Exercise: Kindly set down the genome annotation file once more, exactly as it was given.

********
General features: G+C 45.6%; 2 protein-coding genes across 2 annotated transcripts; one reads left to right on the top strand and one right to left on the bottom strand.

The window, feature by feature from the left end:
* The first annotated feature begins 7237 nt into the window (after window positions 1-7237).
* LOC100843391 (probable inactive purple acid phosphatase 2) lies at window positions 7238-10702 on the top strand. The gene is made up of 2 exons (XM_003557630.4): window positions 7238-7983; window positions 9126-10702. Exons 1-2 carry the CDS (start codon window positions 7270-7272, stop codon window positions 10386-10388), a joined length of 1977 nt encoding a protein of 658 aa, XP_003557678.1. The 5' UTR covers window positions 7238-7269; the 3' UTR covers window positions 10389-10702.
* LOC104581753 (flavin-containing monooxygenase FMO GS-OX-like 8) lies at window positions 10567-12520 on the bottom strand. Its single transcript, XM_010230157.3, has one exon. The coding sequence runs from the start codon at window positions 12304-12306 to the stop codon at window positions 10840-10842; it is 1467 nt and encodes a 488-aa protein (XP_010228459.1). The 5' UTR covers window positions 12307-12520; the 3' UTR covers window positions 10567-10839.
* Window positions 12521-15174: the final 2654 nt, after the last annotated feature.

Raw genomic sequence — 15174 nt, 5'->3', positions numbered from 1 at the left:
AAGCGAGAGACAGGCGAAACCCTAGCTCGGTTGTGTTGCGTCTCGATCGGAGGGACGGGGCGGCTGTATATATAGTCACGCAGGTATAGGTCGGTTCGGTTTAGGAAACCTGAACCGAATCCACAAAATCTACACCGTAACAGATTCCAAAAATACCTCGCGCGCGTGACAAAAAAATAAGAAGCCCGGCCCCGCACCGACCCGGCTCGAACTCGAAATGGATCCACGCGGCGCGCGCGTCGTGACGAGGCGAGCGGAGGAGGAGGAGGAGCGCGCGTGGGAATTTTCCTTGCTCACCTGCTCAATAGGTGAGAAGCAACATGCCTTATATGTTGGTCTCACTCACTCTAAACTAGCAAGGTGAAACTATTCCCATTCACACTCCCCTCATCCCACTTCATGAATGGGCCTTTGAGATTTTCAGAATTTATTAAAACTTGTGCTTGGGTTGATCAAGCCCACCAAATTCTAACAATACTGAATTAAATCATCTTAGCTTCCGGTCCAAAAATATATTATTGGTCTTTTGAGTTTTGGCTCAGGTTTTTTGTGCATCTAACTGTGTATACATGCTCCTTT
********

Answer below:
General features: G+C 45.6%; 2 protein-coding genes across 2 annotated transcripts; one reads left to right on the top strand and one right to left on the bottom strand.

The window, feature by feature from the left end:
* The first annotated feature begins 7237 nt into the window (after window positions 1-7237).
* LOC100843391 (probable inactive purple acid phosphatase 2) lies at window positions 7238-10702 on the top strand. The gene is made up of 2 exons (XM_003557630.4): window positions 7238-7983; window positions 9126-10702. Exons 1-2 carry the CDS (start codon window positions 7270-7272, stop codon window positions 10386-10388), a joined length of 1977 nt encoding a protein of 658 aa, XP_003557678.1. The 5' UTR covers window positions 7238-7269; the 3' UTR covers window positions 10389-10702.
* LOC104581753 (flavin-containing monooxygenase FMO GS-OX-like 8) lies at window positions 10567-12520 on the bottom strand. Its single transcript, XM_010230157.3, has one exon. The coding sequence runs from the start codon at window positions 12304-12306 to the stop codon at window positions 10840-10842; it is 1467 nt and encodes a 488-aa protein (XP_010228459.1). The 5' UTR covers window positions 12307-12520; the 3' UTR covers window positions 10567-10839.
* Window positions 12521-15174: the final 2654 nt, after the last annotated feature.

Raw genomic sequence — 15174 nt, 5'->3', positions numbered from 1 at the left:
AAGCGAGAGACAGGCGAAACCCTAGCTCGGTTGTGTTGCGTCTCGATCGGAGGGACGGGGCGGCTGTATATATAGTCACGCAGGTATAGGTCGGTTCGGTTTAGGAAACCTGAACCGAATCCACAAAATCTACACCGTAACAGATTCCAAAAATACCTCGCGCGCGTGACAAAAAAATAAGAAGCCCGGCCCCGCACCGACCCGGCTCGAACTCGAAATGGATCCACGCGGCGCGCGCGTCGTGACGAGGCGAGCGGAGGAGGAGGAGGAGCGCGCGTGGGAATTTTCCTTGCTCACCTGCTCAATAGGTGAGAAGCAACATGCCTTATATGTTGGTCTCACTCACTCTAAACTAGCAAGGTGAAACTATTCCCATTCACACTCCCCTCATCCCACTTCATGAATGGGCCTTTGAGATTTTCAGAATTTATTAAAACTTGTGCTTGGGTTGATCAAGCCCACCAAATTCTAACAATACTGAATTAAATCATCTTAGCTTCCGGTCCAAAAATATATTATTGGTCTTTTGAGTTTTGGCTCAGGTTTTTTGTGCATCTAACTGTGTATACATGCTCCTTT